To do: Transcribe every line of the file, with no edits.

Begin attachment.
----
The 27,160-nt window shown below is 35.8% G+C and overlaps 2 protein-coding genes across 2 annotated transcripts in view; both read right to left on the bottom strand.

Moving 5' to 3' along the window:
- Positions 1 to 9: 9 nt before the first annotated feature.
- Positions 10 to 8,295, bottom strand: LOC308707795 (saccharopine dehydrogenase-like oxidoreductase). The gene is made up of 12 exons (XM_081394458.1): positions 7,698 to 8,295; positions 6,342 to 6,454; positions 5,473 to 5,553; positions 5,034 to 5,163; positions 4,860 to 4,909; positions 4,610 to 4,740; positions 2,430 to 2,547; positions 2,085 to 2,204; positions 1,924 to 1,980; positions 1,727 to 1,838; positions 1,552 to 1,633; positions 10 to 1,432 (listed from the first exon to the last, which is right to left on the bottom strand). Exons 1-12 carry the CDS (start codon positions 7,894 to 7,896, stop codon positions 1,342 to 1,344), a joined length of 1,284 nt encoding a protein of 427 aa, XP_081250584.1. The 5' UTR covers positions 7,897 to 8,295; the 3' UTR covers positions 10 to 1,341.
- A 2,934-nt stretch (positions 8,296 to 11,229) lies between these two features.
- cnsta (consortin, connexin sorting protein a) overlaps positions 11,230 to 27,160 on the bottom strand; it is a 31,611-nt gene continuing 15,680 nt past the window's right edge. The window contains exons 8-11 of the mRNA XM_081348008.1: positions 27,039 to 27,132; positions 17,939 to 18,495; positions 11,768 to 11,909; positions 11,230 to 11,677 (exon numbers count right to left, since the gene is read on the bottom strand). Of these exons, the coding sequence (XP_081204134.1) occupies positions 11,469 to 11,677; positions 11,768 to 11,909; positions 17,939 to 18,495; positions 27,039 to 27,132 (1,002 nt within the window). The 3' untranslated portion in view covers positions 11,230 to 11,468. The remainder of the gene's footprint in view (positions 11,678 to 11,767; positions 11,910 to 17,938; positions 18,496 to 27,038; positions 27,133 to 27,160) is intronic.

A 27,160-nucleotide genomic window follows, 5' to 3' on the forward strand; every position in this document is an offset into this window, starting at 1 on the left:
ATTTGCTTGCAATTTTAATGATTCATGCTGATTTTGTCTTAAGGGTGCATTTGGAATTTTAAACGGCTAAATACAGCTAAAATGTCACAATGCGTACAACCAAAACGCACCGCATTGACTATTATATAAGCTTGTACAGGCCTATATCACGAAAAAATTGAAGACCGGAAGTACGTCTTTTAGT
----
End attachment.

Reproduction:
The 27,160-nt window shown below is 35.8% G+C and overlaps 2 protein-coding genes across 2 annotated transcripts in view; both read right to left on the bottom strand.

Moving 5' to 3' along the window:
- Positions 1 to 9: 9 nt before the first annotated feature.
- Positions 10 to 8,295, bottom strand: LOC308707795 (saccharopine dehydrogenase-like oxidoreductase). The gene is made up of 12 exons (XM_081394458.1): positions 7,698 to 8,295; positions 6,342 to 6,454; positions 5,473 to 5,553; positions 5,034 to 5,163; positions 4,860 to 4,909; positions 4,610 to 4,740; positions 2,430 to 2,547; positions 2,085 to 2,204; positions 1,924 to 1,980; positions 1,727 to 1,838; positions 1,552 to 1,633; positions 10 to 1,432 (listed from the first exon to the last, which is right to left on the bottom strand). Exons 1-12 carry the CDS (start codon positions 7,894 to 7,896, stop codon positions 1,342 to 1,344), a joined length of 1,284 nt encoding a protein of 427 aa, XP_081250584.1. The 5' UTR covers positions 7,897 to 8,295; the 3' UTR covers positions 10 to 1,341.
- A 2,934-nt stretch (positions 8,296 to 11,229) lies between these two features.
- cnsta (consortin, connexin sorting protein a) overlaps positions 11,230 to 27,160 on the bottom strand; it is a 31,611-nt gene continuing 15,680 nt past the window's right edge. The window contains exons 8-11 of the mRNA XM_081348008.1: positions 27,039 to 27,132; positions 17,939 to 18,495; positions 11,768 to 11,909; positions 11,230 to 11,677 (exon numbers count right to left, since the gene is read on the bottom strand). Of these exons, the coding sequence (XP_081204134.1) occupies positions 11,469 to 11,677; positions 11,768 to 11,909; positions 17,939 to 18,495; positions 27,039 to 27,132 (1,002 nt within the window). The 3' untranslated portion in view covers positions 11,230 to 11,468. The remainder of the gene's footprint in view (positions 11,678 to 11,767; positions 11,910 to 17,938; positions 18,496 to 27,038; positions 27,133 to 27,160) is intronic.

A 27,160-nucleotide genomic window follows, 5' to 3' on the forward strand; every position in this document is an offset into this window, starting at 1 on the left:
ATTTGCTTGCAATTTTAATGATTCATGCTGATTTTGTCTTAAGGGTGCATTTGGAATTTTAAACGGCTAAATACAGCTAAAATGTCACAATGCGTACAACCAAAACGCACCGCATTGACTATTATATAAGCTTGTACAGGCCTATATCACGAAAAAATTGAAGACCGGAAGTACGTCTTTTAGT